Global cooling: the new kid on the block

A new argument is hurtling up the Skeptic Leaderboard, leaving old stalwarts like mid-century cooling and water vapor in its wake. The argument is that global warming has reversed and we're now undergoing global cooling. No, it's not the old chestnut global warming stopped in 1998. The new contention is that global warming stopped in January 2007.

The argument originated from Anthony Watts who plotted data from 4 sources (HadCRUT, GISS, RSS and UAH), all of which show sharp cooling of around 0.6°C from January 2007 to January 2008. The most common interpretation around the blogosphere is that the long term global warming trend has reversed. Daily Tech goes so far as to say 2007 "wipes out a century of warming".

Figure 1: global temperature anomaly from HadCRUT (graph courtesy Anthony Watts).

The flaw in this interpretation is in drawing conclusions about long term climate change over a relatively short period of 13 months. Particularly when a large portion of that cooling occured over one month (January 2008). Only over a period of years to decades can you confidently discern climate trends. Otherwise, you run the danger of mistaking weather for climate.

Nevertheless, several important questions remain - what's causing this sudden cooling and is it the start of a long term trend?

Is the sun driving global cooling?

The general consensus among skeptic blogs is that diminished solar activity is the cause. The sun is currently at solar minimum - cycle 23 just ended and cycle 24 is having trouble kicking along. It's as cool as it gets in the solar cycle.

However, a temperature drop of 0.6°C would require a dramatic reduction in Total Solar Irradiance (TSI). According to theoretical calculations at Atmoz, TSI would need to fall to 1347.65 W/m2 to produce a global cooling of 0.6°C. In other words, 13 W/m2 less than current levels. This is ludicrously large considering the solar cycle varies only around 1.3 W/m2.

Alternatively, Camp 2007 adopts an empirical approach to calculate solar influence on global temperature. He determines the solar cycle contributes 0.18°C cooling to global temperatures as the sun moves from maximum to minimum. Note - this includes any influence due to cosmic rays as TSI closely correlates with the solar magnetic field which modulates cosmic radiation. Employing back of a napkin calculations, TSI would need to fall roughly 4.3 W/m2 to provide 0.6°C of cooling.

Either way, TSI needs to drop considerably to be considered the driver of 2007 cooling. So what has the sun been doing over the last few years?

Figure 2: TSI Composite and Sunspot Numbers (graph courtesy Greg Kopp).

Satellite measurements show no dramatic drop in TSI over the past several years. Instead, the solar cycle is following its usual 11 year cycle, flattening out as it reaches solar minimum. So if not the sun, what's causing the cooling?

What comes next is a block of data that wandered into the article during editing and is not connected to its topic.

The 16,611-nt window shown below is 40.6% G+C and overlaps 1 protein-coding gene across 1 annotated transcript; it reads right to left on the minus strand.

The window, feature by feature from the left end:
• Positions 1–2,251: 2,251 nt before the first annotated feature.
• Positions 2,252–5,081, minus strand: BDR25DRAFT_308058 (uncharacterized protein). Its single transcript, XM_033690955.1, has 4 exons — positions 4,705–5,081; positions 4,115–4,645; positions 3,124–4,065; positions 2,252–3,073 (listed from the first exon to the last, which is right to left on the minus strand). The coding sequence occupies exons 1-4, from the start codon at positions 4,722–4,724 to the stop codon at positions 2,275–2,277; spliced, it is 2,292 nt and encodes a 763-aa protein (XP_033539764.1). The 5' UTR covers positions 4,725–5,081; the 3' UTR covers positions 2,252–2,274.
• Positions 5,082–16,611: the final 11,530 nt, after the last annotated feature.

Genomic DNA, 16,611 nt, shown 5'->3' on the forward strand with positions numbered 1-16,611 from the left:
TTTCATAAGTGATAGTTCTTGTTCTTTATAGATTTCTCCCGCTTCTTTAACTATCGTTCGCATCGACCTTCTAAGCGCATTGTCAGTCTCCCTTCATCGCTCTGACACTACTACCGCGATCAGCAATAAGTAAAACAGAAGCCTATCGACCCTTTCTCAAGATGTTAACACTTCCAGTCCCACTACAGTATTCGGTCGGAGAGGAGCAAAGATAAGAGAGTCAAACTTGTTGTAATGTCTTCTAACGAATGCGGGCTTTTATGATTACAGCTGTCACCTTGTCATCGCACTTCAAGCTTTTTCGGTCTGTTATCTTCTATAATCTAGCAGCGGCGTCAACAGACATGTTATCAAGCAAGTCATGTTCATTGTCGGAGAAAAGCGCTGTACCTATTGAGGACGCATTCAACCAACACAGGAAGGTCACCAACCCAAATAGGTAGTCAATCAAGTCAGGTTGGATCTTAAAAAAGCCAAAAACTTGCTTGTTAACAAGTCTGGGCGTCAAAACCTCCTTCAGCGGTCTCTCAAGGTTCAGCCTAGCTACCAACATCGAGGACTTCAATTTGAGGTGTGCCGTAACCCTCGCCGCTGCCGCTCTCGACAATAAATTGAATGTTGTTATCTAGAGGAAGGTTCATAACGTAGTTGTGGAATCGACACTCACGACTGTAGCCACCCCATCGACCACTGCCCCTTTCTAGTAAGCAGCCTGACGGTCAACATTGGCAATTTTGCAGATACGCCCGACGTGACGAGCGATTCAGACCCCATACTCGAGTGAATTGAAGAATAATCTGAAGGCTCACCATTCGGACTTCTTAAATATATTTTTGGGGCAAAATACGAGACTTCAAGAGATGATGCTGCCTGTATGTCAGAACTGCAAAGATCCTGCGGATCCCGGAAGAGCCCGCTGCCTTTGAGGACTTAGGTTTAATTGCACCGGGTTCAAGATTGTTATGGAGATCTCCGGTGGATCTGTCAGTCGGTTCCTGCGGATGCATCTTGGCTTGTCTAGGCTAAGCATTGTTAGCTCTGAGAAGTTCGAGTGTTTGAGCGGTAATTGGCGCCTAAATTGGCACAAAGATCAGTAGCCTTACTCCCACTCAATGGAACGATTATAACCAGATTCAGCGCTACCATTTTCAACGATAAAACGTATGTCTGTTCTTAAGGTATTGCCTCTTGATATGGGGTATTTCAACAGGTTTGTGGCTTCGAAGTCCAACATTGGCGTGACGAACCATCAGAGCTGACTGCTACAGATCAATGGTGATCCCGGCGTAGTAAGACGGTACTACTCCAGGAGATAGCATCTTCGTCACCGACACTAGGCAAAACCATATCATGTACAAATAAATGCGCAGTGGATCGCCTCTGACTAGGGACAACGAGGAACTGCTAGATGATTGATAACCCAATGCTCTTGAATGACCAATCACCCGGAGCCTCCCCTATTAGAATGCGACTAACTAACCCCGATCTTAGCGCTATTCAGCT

La Niña - the likely culprit

Currently, the Pacific Ocean is in a La Niña phase. During La Niña, cold waters upwell to cool large areas of the equatorial Pacific Ocean. This has the effect of cooling the atmosphere. During the La Niña episode of 1999, global temperatures dropped around 0.5°C.

The Southern Oscillation Index (SOI) is a measure of La Niña. Positive SOI corresponds to a La Niña phase. In 2006, the Pacific Ocean was in El Niño phase (negative SOI). However, in late 2006, El Niño subsided and in mid 2007, crossed into La Niña phase. La Niña peaked around January 2008 and is the strongest La Niña since 1999. In the Eastern Pacific, sea-surface temperatures are about two degrees colder than normal over an area the size of the United States.

Figure 3: Southern Oscillation Index (graph courtesy

Future predictions for global cooling

The UK Met Office predict the cooling effect of La Niña will be slightly greater in 2008 than it was during 2007. According to NOAA’s Climate Prediction Center, the current La Niña episode is expected to start weakening in February 2008. The moral of the story - don't use short term weather patterns to draw conclusions about long term climate trends. My prediction is the current global cooling trend will reverse around mid-2008 when La Niña subsides. That's a bit vague though - feel free to go out on a limb and post a comment with your own prediction of the following months.

Meanwhile, solar cycle 24 is expected to crank up later this year so over the next 5 years, the global warming trend will accelerate as increasing solar activity adds to CO2 warming. So enjoy the cold while it lasts. Personally, I'm strongly considering a skiing holiday.

Update 13 March 2008: NASA GISS have updated the Land Ocean Temperature Index. February 2008 shows a global temperature increase of 0.14°C from January 2008. Not as much as John Cross predicted but more than I expected - I thought La Nina cooling might continue for at least a few more months. Probably a bit early to say La Nina cooling has reversed though - will be interesting to see March's figures.

UPDATE 9 April 2008: I've updated the monthly temperature with March's data at La Nina watch: March update (also busied up the graph with Southern Oscillation Index data).

Posted by John Cook on Tuesday, 4 March, 2008

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